Jumpei Yasuda, a journalist who returned to Japan last week after more than three years of captivity in Syria, on Monday gave further details of his time as a hostage, including how he believes another foreigner was also being held at the facility.
The 44-year-old Japanese freelance journalist said that the detention facility was “huge,” rising five stories above the ground, and had a basement floor. He thought the building was formerly used as a prison or government office. He also said he heard from a member of a militant group who was serving as a prison guard that the location of the building was Jabal al-Zawiya.
Yasuda has been staying at a hospital since returning to Japan on Thursday night. He is expected to hold a news conference soon, with the media eager to know the details of how he was captured, treated and released by a militant group after going missing following his entry into Syria in 2015.
The detention facility had many small rooms inside and each had a toilet. “There were walls that seem to have been installed afterwards,” Yasuda said. At the office room of the facility, there was a logo of the al-Qaida-linked group Hayat Tahrir al-Sham, or the Levant Liberation Committee, which was formed from a merger of the Nusra Front and other militant groups.
The logo was displayed as if they wanted to “show it off,” he recalled.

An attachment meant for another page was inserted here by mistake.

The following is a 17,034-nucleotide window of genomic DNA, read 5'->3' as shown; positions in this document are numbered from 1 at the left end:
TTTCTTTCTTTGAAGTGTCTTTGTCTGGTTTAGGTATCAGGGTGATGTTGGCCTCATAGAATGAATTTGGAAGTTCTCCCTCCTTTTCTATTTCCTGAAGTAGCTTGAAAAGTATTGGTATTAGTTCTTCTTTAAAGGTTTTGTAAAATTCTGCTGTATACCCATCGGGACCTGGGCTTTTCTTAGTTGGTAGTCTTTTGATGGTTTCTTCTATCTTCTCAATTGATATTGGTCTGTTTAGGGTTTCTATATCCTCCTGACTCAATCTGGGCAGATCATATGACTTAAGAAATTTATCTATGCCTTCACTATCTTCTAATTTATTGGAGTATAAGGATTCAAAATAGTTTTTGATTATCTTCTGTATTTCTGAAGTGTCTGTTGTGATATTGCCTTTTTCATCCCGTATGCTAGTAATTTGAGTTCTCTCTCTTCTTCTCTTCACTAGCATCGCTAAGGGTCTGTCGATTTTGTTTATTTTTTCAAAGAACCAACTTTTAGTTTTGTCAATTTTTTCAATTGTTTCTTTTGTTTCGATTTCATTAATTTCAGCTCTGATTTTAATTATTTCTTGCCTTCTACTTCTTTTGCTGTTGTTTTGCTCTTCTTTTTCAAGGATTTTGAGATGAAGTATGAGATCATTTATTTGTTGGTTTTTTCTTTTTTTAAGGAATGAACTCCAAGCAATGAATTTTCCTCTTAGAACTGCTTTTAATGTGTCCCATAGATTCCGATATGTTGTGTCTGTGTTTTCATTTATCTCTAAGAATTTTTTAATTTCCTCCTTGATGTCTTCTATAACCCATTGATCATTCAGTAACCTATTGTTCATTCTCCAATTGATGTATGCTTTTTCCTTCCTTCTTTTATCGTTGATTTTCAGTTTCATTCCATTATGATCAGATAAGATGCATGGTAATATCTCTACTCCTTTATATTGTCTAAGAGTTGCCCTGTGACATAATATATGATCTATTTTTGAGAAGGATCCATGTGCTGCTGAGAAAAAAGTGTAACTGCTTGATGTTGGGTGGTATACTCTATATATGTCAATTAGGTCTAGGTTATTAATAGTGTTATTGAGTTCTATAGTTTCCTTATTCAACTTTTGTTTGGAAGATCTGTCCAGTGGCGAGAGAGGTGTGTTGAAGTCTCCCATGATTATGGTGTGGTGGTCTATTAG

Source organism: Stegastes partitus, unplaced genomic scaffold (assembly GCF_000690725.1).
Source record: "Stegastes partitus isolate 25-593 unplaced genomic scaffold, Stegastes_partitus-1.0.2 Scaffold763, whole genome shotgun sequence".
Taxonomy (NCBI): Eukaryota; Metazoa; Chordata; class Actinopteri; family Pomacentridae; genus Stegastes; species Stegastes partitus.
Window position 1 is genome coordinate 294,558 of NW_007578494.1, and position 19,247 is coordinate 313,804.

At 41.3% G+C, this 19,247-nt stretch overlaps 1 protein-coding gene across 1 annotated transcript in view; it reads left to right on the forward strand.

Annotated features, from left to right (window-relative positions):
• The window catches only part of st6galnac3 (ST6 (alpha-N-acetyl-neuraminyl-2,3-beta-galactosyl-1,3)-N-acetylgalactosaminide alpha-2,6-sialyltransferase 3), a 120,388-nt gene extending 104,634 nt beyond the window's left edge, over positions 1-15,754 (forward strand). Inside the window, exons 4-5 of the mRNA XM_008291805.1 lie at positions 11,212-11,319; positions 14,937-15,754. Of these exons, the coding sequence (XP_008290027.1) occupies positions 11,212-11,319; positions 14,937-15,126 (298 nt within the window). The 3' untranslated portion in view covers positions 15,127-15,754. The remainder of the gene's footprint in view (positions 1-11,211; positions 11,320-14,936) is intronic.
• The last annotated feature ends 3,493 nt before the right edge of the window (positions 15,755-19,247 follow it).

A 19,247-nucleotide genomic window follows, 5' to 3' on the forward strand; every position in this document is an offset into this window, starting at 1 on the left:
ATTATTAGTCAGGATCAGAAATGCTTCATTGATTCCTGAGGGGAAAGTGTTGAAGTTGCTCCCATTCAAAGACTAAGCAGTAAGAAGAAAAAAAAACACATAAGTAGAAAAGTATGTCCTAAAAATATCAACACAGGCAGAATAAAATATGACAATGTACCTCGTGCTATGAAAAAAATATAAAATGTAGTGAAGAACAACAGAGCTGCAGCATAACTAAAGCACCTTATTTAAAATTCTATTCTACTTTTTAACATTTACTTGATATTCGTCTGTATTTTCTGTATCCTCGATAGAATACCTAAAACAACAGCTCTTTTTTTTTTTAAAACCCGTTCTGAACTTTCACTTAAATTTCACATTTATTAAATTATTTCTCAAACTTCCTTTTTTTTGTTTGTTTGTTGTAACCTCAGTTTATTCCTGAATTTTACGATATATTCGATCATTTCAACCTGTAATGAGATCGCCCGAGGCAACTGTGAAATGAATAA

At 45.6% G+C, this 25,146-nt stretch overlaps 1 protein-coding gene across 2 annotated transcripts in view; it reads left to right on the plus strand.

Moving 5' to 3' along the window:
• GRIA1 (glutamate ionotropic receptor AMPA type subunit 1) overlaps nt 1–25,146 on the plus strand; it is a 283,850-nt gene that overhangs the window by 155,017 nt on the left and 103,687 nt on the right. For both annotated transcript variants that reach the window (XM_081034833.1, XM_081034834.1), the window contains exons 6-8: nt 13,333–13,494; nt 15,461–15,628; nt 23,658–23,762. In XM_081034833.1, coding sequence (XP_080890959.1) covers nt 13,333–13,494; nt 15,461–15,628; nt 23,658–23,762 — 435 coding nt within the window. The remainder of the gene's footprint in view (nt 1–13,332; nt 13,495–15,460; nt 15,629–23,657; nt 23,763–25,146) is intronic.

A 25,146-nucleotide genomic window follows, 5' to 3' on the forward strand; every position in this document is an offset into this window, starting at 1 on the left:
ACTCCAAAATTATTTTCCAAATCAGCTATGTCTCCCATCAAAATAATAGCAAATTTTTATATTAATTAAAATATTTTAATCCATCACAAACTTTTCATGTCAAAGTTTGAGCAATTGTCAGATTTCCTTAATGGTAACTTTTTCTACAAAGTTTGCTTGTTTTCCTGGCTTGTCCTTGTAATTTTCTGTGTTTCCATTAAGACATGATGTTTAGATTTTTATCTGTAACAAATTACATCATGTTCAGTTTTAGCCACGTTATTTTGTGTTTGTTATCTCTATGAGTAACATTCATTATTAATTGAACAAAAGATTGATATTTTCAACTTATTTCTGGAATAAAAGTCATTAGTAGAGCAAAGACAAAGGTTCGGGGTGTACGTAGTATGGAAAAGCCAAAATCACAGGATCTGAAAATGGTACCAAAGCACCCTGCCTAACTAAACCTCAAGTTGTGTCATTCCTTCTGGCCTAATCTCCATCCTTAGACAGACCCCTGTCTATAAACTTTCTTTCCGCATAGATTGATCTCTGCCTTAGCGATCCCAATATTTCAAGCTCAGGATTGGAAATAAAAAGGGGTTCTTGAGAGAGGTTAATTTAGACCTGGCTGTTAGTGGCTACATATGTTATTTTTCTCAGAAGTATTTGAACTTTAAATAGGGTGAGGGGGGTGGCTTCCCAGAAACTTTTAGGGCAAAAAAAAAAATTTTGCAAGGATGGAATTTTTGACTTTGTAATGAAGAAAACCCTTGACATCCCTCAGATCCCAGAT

A Canadian man was staying “two doors away” from Yasuda’s room and the journalist said he believes the person was Sean Moore, who was released on Feb. 5. Moore was quoted as telling Canadian media that he was kept for about a month in a cell that felt “like a coffin.”
Yasuda seems to have been in a similar situation, previously telling reporters that his life during captivity “could only be described as abuse.” Yasuda said he was not allowed to bathe in water for six months and sometimes given “canned food without an opener” when militant group members were “in a bad mood.”
His living conditions, including meals and clothing, could easily change for the worse depending on who took care of him that day, he said earlier during an interview on board a flight from Turkey to Japan. Yasuda also said during the journey from the southern Turkish city of Antakya to Istanbul that during his captivity he felt like he was in “hell” and gradually lost self-control, according to Reuters.